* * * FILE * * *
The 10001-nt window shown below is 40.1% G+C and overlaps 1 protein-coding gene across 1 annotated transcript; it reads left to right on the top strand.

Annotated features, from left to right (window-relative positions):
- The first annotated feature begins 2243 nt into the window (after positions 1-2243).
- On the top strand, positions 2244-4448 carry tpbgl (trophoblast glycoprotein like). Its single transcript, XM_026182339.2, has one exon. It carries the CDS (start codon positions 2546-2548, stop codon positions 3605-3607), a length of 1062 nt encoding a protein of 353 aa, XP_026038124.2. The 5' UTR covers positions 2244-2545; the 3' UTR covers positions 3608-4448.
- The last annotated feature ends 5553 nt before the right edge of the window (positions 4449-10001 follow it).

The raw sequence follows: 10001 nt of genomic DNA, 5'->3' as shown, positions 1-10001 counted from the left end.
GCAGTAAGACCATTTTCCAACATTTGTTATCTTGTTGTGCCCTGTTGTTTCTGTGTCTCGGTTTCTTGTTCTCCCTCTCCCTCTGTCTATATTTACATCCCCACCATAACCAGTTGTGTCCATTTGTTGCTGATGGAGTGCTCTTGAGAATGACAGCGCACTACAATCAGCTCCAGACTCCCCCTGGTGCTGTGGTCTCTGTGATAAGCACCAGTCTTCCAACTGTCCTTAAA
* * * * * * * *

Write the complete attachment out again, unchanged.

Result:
The 10001-nt window shown below is 40.1% G+C and overlaps 1 protein-coding gene across 1 annotated transcript; it reads left to right on the top strand.

Annotated features, from left to right (window-relative positions):
- The first annotated feature begins 2243 nt into the window (after positions 1-2243).
- On the top strand, positions 2244-4448 carry tpbgl (trophoblast glycoprotein like). Its single transcript, XM_026182339.2, has one exon. It carries the CDS (start codon positions 2546-2548, stop codon positions 3605-3607), a length of 1062 nt encoding a protein of 353 aa, XP_026038124.2. The 5' UTR covers positions 2244-2545; the 3' UTR covers positions 3608-4448.
- The last annotated feature ends 5553 nt before the right edge of the window (positions 4449-10001 follow it).

The raw sequence follows: 10001 nt of genomic DNA, 5'->3' as shown, positions 1-10001 counted from the left end.
GCAGTAAGACCATTTTCCAACATTTGTTATCTTGTTGTGCCCTGTTGTTTCTGTGTCTCGGTTTCTTGTTCTCCCTCTCCCTCTGTCTATATTTACATCCCCACCATAACCAGTTGTGTCCATTTGTTGCTGATGGAGTGCTCTTGAGAATGACAGCGCACTACAATCAGCTCCAGACTCCCCCTGGTGCTGTGGTCTCTGTGATAAGCACCAGTCTTCCAACTGTCCTTAAA